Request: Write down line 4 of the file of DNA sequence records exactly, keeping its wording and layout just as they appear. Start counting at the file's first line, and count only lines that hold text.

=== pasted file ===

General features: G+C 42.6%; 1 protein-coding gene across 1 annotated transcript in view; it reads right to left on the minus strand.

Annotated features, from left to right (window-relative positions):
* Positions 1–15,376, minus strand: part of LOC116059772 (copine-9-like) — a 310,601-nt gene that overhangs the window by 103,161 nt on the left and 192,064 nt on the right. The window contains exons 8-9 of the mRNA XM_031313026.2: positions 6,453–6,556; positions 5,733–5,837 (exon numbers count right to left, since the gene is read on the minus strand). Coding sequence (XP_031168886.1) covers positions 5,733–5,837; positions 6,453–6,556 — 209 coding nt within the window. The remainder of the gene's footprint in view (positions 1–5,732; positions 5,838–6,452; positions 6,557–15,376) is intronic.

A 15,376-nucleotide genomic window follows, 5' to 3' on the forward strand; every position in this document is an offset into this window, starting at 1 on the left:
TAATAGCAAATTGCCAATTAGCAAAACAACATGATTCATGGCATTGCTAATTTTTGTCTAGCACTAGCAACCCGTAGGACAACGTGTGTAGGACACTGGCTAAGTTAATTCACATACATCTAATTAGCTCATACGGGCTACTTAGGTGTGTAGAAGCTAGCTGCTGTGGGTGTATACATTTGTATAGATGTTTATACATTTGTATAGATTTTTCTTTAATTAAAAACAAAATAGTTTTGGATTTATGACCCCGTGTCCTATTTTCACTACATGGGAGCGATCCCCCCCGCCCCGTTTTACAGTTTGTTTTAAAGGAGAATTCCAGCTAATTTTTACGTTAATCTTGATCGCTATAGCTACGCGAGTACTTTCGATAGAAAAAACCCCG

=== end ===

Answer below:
A 15,376-nucleotide genomic window follows, 5' to 3' on the forward strand; every position in this document is an offset into this window, starting at 1 on the left: